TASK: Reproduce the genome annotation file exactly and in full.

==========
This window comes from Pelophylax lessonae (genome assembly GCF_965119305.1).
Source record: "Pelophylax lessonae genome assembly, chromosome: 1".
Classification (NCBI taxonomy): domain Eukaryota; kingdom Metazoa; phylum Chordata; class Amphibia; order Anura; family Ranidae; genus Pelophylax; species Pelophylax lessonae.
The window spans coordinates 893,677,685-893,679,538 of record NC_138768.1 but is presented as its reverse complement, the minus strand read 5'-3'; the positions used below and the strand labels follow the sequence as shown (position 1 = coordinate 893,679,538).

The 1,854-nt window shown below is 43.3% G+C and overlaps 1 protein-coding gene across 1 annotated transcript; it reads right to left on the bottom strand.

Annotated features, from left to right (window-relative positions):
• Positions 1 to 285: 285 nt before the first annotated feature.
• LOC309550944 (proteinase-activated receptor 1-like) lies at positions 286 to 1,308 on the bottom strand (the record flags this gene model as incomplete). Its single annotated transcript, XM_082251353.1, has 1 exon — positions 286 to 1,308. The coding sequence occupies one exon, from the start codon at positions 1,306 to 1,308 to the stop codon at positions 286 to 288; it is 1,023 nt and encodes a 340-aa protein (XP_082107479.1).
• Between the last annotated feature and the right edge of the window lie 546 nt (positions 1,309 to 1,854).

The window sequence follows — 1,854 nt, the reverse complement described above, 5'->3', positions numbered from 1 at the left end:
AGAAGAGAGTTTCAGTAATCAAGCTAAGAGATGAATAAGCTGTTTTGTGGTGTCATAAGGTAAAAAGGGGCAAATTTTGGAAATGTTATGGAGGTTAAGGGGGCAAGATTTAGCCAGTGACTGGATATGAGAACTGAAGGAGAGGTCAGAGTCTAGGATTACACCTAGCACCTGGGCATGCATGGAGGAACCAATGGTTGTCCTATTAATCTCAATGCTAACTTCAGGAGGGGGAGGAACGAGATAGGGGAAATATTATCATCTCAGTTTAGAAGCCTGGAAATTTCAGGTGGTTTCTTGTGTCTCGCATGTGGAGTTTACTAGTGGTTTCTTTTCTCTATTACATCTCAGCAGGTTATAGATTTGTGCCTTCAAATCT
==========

This window comes from Pelophylax lessonae (genome assembly GCF_965119305.1).
Source record: "Pelophylax lessonae genome assembly, chromosome: 1".
Classification (NCBI taxonomy): domain Eukaryota; kingdom Metazoa; phylum Chordata; class Amphibia; order Anura; family Ranidae; genus Pelophylax; species Pelophylax lessonae.
The window spans coordinates 893,677,685-893,679,538 of record NC_138768.1 but is presented as its reverse complement, the minus strand read 5'-3'; the positions used below and the strand labels follow the sequence as shown (position 1 = coordinate 893,679,538).

The 1,854-nt window shown below is 43.3% G+C and overlaps 1 protein-coding gene across 1 annotated transcript; it reads right to left on the bottom strand.

Annotated features, from left to right (window-relative positions):
• Positions 1 to 285: 285 nt before the first annotated feature.
• LOC309550944 (proteinase-activated receptor 1-like) lies at positions 286 to 1,308 on the bottom strand (the record flags this gene model as incomplete). Its single annotated transcript, XM_082251353.1, has 1 exon — positions 286 to 1,308. The coding sequence occupies one exon, from the start codon at positions 1,306 to 1,308 to the stop codon at positions 286 to 288; it is 1,023 nt and encodes a 340-aa protein (XP_082107479.1).
• Between the last annotated feature and the right edge of the window lie 546 nt (positions 1,309 to 1,854).

The window sequence follows — 1,854 nt, the reverse complement described above, 5'->3', positions numbered from 1 at the left end:
AGAAGAGAGTTTCAGTAATCAAGCTAAGAGATGAATAAGCTGTTTTGTGGTGTCATAAGGTAAAAAGGGGCAAATTTTGGAAATGTTATGGAGGTTAAGGGGGCAAGATTTAGCCAGTGACTGGATATGAGAACTGAAGGAGAGGTCAGAGTCTAGGATTACACCTAGCACCTGGGCATGCATGGAGGAACCAATGGTTGTCCTATTAATCTCAATGCTAACTTCAGGAGGGGGAGGAACGAGATAGGGGAAATATTATCATCTCAGTTTAGAAGCCTGGAAATTTCAGGTGGTTTCTTGTGTCTCGCATGTGGAGTTTACTAGTGGTTTCTTTTCTCTATTACATCTCAGCAGGTTATAGATTTGTGCCTTCAAATCT